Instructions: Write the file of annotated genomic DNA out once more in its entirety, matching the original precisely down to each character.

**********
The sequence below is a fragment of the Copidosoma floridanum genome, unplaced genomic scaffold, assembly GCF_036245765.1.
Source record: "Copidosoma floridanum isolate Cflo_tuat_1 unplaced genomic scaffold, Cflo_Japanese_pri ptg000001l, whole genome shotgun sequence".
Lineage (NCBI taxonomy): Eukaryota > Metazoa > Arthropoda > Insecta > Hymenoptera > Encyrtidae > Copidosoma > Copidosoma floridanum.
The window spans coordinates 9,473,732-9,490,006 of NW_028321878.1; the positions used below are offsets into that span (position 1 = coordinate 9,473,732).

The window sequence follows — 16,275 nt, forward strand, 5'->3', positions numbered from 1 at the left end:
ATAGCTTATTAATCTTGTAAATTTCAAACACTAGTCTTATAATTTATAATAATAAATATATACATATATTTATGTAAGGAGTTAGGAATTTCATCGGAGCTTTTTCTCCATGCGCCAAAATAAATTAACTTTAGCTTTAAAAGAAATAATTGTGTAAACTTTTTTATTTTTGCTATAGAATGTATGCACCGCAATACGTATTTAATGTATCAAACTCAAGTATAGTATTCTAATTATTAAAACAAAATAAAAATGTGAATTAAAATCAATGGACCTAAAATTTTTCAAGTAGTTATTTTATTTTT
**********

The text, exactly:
The sequence below is a fragment of the Copidosoma floridanum genome, unplaced genomic scaffold, assembly GCF_036245765.1.
Source record: "Copidosoma floridanum isolate Cflo_tuat_1 unplaced genomic scaffold, Cflo_Japanese_pri ptg000001l, whole genome shotgun sequence".
Lineage (NCBI taxonomy): Eukaryota > Metazoa > Arthropoda > Insecta > Hymenoptera > Encyrtidae > Copidosoma > Copidosoma floridanum.
The window spans coordinates 9,473,732-9,490,006 of NW_028321878.1; the positions used below are offsets into that span (position 1 = coordinate 9,473,732).

The window sequence follows — 16,275 nt, forward strand, 5'->3', positions numbered from 1 at the left end:
ATAGCTTATTAATCTTGTAAATTTCAAACACTAGTCTTATAATTTATAATAATAAATATATACATATATTTATGTAAGGAGTTAGGAATTTCATCGGAGCTTTTTCTCCATGCGCCAAAATAAATTAACTTTAGCTTTAAAAGAAATAATTGTGTAAACTTTTTTATTTTTGCTATAGAATGTATGCACCGCAATACGTATTTAATGTATCAAACTCAAGTATAGTATTCTAATTATTAAAACAAAATAAAAATGTGAATTAAAATCAATGGACCTAAAATTTTTCAAGTAGTTATTTTATTTTT